Many fine quotes here, but my favourite one:
To the dumb question ‘Why me?’ the cosmos barely bothers to return the reply: Why not? — Christopher Hitchens (who else?)
Link: The 10 Best Psychology and Philosophy Books of 2012
Incredible transformation of a material normally thought of as straight, solid, rigid, dependable. These massive sculptures from Henrique Oliveira, consisting of a very natural material, feel anything but; threatening, almost. When Botany attacks! Photos. More photos.
Serena Malyon tilt-shifts some of Van Gogh’s classics.
Van Gogh’s paintings get tilt-shifted
Serena Malyon, has taken the classics works of Vincent Van Gogh and added a tilt-shifting…
“This is the chess set that mounts to a wall, allowing games of indefinite length. Generating a sense of intrigue and anticipation—’did they move yet?’—it allows for weeks-long play without interruption.”
E-mail sends you mad. This is a fact, known to science since forever. You know it, I know it. The more you deal with, the more insane it makes you. Turns out that Bill Clinton sent just two e-mails as President. He must have been very sane. Perhaps the last sane man on Earth.
I guess the reason this is most surprising is that Bill Clinton is not a faded memory where quirky stories like this are read with misty eyed nostalgia. He is still on the scene; his presidency happened within the lifetime of anyone over 11 years old. So this is a very stark reminder of how quickly things have changed.
Derfel Owen | Salon
Anyone who knows me knows I like my ties. Never really got into bow ties though. Perhaps I needed one of these, a vintage bow tie selector. You can buy one if you like. Link
Yes, I’m aware I’m linking to yet another brain pickings article, but I don’t care as I love this one. it’s Kurt Vonnegut drawing the shapes of stories, which leads him on to discussing the difficulties with distinguishing good news and bad news. And there’s a great video too.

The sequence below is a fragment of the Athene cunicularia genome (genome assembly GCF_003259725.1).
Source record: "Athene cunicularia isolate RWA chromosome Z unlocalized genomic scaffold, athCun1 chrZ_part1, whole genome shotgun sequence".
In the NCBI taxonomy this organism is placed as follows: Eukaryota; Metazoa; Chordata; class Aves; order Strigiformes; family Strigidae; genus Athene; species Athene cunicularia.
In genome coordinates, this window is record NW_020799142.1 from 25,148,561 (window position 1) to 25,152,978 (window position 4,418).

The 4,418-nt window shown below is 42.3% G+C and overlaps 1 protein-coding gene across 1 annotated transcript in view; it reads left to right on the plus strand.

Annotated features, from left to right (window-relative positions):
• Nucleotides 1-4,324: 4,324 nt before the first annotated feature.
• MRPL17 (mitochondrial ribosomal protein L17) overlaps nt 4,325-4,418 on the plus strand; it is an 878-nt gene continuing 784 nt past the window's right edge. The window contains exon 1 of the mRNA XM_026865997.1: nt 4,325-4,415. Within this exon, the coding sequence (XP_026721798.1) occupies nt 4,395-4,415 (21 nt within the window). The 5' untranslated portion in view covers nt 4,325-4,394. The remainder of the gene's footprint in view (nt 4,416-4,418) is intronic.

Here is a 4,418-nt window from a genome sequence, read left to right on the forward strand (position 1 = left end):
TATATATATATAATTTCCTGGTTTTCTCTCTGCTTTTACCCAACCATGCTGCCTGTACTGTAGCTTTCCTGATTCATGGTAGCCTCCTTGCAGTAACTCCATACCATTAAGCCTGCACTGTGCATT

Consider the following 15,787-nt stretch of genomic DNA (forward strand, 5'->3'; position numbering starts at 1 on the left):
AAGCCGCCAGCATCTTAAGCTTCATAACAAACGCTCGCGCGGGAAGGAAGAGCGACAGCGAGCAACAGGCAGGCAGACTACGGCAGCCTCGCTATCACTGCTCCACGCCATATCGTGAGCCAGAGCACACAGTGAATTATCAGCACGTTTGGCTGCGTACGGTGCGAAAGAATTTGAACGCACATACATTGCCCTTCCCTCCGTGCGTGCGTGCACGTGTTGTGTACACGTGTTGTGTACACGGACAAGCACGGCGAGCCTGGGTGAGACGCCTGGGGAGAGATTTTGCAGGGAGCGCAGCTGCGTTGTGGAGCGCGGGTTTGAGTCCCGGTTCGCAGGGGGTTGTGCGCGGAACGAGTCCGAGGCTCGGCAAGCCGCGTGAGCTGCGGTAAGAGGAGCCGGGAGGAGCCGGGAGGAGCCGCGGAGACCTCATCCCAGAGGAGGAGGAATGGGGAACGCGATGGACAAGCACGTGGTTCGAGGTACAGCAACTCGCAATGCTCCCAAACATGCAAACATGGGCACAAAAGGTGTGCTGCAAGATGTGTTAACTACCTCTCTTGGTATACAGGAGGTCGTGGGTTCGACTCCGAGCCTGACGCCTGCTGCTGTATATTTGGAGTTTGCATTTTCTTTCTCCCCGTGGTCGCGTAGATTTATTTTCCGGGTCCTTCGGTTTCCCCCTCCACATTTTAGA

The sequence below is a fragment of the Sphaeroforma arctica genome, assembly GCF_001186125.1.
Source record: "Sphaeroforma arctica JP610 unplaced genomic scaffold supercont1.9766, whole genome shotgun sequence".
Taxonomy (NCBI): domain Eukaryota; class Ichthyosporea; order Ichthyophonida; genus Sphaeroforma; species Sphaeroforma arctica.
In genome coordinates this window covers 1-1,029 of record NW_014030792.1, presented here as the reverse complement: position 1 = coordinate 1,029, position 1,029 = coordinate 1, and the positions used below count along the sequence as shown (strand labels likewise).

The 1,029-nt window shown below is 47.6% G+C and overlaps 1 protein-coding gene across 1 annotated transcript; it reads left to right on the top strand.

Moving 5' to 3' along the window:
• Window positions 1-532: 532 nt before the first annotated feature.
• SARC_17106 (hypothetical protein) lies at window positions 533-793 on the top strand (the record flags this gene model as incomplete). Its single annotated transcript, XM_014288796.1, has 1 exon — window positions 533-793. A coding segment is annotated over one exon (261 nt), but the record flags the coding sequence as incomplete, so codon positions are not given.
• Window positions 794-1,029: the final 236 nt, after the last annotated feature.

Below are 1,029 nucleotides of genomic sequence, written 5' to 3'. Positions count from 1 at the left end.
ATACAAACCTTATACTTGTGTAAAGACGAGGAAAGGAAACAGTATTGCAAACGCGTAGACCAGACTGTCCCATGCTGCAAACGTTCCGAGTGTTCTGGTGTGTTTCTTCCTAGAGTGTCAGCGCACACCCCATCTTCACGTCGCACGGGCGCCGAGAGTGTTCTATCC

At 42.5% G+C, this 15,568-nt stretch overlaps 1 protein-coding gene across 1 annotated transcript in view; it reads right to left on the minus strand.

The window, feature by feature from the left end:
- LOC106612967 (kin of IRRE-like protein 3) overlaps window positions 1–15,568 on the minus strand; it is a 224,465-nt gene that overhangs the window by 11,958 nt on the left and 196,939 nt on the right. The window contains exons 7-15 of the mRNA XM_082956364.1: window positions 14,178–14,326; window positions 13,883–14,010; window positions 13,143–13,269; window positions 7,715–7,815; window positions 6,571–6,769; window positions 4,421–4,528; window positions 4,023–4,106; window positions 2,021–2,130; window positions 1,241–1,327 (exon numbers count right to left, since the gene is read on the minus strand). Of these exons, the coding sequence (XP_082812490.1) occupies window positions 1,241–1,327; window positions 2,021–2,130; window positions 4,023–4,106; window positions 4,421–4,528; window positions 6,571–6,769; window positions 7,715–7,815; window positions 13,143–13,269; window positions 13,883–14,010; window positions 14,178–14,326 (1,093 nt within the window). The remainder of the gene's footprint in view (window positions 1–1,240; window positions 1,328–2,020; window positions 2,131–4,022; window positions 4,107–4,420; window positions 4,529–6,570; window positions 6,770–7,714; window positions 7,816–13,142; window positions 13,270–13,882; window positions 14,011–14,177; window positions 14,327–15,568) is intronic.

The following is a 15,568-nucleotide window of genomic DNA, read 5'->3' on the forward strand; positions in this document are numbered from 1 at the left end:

Kurt Vonnegut on the Shapes of Stories and Good News vs. Bad News
I’ve no idea how she does these. Something to ponder as you’re sitting there, I guess.
Miniature art on toilet paper rolls by Anastasia Elias
Following on from that earlier The Last Typewriter article from the BBC, here’s another of theirs, on why we should still use them. I was expecting this to be a little flippant but I liked its take on the generational issue: “while ‘older folks’ resist technology, the youngest missed the original typewriter experience, hence the interest now.” You remember the iPad typewriter thing I mentioned earlier, right?
Five reasons to still use a typewriter
A sad day perhaps, but if we’re being honest, those modern typewriters look bloody awful. The BBC article talks of typewriters holding “a special place in the hearts of members of the public”, but I’m guessing that applies to only certain typewriters and certain generations of the public. I loved the ones I had, but can not imagine, as a student, say, completing a dissertation with one. I know others did, but jeez, can you imagine?
Ok, so whilst they don’t have internet and getting new ribbons for them is a pain, they look so much nicer than this plasticy rectangle of bland laptop. Really wish I had kept my Underwood now. Though actually, I think I still have that Remington in the cellar.
Beautiful Old-time Typewriters – http://www.shootingfilm.net
“If you do not disclose you have a problem, universities cannot help you,” he said. “Institutions are generally very supportive to disabled staff, but people need to feel they can come forward and talk about their mental health problems.” Secret suffering as mental health stigma silences anxious voices